Petra, Jordan’s “Rose City,” is located in the desert outskirts of Jordan, literally in the middle of nowhere. Today, the renowned UNESCO World Heritage Site is a major tourism destination for its unique rock-cut architecture and rich ancient history. Yet, interestingly, Peta was never a popular tourism destination until a single event in 1989.
The city is nestled within a breathtaking desert landscape, surrounded by towering cliffs and deep canyons that began in 400 B.C. and peaked with nearly 20,000 Nabataean inhabitants. The journey through the narrow, winding passage known as the Siq adds an element of mystery and anticipation before revealing the stunning Treasury facade. As visitors traverse the city’s ancient streets and ascend to higher viewpoints, they are rewarded with panoramic vistas of the majestic red sandstone formations and the vast expanse of the desert. The natural beauty of Petra creates a sense of wonder. It offers a unique blend of history and awe of what their cave parties were like in a time far removed from today.
Things slid downhill in 106 A.D. when the Nabataeans got into a spat with the Roman Empire and were (eventually) forced to surrender. Shit didn’t help when in 363 A.D., a pair of powerful earthquakes rocked (no pun intended) the region, destroying many of the structures. By 700 A.D., Peta was abandoned, and only wild goats remained, left doing goat things.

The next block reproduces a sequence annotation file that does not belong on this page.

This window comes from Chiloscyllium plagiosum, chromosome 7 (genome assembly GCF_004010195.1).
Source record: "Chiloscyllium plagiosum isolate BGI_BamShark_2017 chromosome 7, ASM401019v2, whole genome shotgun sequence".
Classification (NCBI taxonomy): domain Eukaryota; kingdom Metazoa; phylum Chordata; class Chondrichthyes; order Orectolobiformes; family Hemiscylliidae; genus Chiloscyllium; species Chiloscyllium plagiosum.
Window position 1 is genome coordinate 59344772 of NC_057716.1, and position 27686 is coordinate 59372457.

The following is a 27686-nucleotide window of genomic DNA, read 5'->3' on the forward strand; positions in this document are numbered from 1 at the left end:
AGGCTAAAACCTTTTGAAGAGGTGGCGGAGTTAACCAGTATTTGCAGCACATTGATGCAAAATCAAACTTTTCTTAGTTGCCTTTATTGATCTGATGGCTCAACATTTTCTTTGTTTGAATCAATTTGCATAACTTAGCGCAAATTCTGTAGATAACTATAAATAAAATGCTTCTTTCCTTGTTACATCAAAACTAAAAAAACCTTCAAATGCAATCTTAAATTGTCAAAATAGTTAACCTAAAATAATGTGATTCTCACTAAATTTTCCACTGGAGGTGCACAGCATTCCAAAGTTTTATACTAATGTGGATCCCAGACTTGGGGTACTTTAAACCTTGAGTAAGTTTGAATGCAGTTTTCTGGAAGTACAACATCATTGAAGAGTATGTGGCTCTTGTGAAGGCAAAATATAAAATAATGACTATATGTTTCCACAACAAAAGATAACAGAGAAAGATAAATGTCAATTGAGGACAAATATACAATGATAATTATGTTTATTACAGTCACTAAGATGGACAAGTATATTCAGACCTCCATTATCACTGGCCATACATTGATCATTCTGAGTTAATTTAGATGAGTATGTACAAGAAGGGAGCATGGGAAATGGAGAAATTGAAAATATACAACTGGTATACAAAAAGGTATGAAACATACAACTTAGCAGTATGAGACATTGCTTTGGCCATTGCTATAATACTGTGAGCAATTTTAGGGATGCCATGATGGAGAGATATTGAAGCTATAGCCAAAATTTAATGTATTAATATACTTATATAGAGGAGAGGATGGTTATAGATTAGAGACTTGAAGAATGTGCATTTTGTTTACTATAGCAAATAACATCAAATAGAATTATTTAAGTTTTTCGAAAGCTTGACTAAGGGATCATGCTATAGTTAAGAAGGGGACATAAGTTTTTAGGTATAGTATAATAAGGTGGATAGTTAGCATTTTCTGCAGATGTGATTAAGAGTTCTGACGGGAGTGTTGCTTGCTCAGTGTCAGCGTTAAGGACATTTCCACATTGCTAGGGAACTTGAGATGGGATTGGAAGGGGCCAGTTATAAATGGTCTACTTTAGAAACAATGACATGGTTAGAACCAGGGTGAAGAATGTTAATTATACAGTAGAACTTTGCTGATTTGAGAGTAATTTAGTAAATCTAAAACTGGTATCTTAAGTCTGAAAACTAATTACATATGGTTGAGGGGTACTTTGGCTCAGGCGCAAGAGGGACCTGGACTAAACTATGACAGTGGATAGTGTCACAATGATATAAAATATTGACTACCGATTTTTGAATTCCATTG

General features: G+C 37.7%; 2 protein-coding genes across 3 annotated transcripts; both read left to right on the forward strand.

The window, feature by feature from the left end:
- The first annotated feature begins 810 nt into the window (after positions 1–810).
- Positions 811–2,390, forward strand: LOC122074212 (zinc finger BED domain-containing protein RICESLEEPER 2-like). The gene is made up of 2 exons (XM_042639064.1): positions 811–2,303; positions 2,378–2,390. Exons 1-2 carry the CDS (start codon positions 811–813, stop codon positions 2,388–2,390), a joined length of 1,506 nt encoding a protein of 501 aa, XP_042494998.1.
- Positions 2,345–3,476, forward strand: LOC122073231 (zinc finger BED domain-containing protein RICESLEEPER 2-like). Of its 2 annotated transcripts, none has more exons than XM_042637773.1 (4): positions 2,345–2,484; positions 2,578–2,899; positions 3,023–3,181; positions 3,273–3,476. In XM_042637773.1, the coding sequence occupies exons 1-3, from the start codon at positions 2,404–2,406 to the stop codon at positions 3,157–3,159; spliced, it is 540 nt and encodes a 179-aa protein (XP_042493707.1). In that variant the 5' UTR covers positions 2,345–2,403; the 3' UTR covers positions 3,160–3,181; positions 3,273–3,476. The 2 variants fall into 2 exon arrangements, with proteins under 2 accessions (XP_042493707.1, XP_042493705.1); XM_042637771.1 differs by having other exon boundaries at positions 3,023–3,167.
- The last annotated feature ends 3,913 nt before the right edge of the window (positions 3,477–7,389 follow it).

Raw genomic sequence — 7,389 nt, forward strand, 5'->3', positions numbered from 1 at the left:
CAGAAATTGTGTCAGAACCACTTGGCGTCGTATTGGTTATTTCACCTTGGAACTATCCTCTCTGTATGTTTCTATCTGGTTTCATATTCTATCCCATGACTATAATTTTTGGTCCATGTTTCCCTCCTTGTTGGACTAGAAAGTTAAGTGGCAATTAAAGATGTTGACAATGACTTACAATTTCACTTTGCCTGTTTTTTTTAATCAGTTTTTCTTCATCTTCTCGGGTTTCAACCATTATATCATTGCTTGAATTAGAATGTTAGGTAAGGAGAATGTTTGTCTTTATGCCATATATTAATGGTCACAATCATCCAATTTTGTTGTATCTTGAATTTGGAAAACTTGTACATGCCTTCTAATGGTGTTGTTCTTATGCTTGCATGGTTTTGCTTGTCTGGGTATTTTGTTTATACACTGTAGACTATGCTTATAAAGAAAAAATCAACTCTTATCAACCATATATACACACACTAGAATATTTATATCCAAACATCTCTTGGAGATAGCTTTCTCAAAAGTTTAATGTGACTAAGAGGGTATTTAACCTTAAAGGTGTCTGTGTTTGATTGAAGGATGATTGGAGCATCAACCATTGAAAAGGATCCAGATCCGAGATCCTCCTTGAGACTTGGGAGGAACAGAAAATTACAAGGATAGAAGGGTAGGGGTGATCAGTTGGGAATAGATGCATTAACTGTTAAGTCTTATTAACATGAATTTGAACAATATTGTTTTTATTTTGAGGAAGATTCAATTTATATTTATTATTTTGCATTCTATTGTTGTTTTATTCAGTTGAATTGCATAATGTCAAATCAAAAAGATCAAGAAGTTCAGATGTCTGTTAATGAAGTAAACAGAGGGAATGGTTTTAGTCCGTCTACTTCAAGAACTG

Petra Jordan Uncensored
Tourism was never huge in Petra, even after UNESCO added it to the World Heritage Sites in 1985. However, the 1989 release of Indiana Jones and the Last Crusade featured the Treasury building (Al-Khazneh), causing tourism and visitors to Petra to explode!
Sorry Indiana Jones fans, there’s no “holy grail” in the Treasury Building.
Visitors to the area increased from a few thousand people per year to almost 1 million. The demand to see this ancient archaeological city was so high that the government had to step in and build additional infrastructure to support the tourism demand.
Even with the increased infrastructure, hotels, and nearby restaurants, getting to Petra in Jordan is just as shitty as 2,000 years ago. It’s located halfway between Amman and Aqaba on the country’s western edge. There are no convenient places to fly to or quick ways to get here.
When you begin to explore Petra, numerous hidden trails and lesser-known structures are waiting to be discovered beyond the main sites. Visitors can hike to the High Place of Sacrifice, climb to the viewpoint of the Monastery, or explore the colorful rock formations of the Wadi Rum desert nearby. The opportunity for discovery and the thrill of uncovering hidden gems make Petra an exciting destination for adventurers and history enthusiasts alike. On a typical single-day pass, you’ll have the ability to see a bunch of nifty things:
- Obelisk Tomb
- Treasury (Al-Khazneh)
- Nabatean Theatre
- Urn Tomb
- Palace Tombs
Visiting Petra is a must for those exploring Jordan if you’re up for the journey. The rich history, stunning architecture, and breathtaking landscapes create an unforgettable experience.
Frequently Asked Questions
Tour operators have tours starting in Amman which provide transportation to/from Petra.
Tour operators have tours starting from Tel Aviv, which provide transportation to/from Petra. Read my experience with crossing the Israel/Jordan land border here.
Petra was constructed in 400 B.C by the Nabataeans.
Safety can be a concern in Jordan; however Petra is a relatively safe destination to visit as long as you use common sense to secure valuables away from petty theft.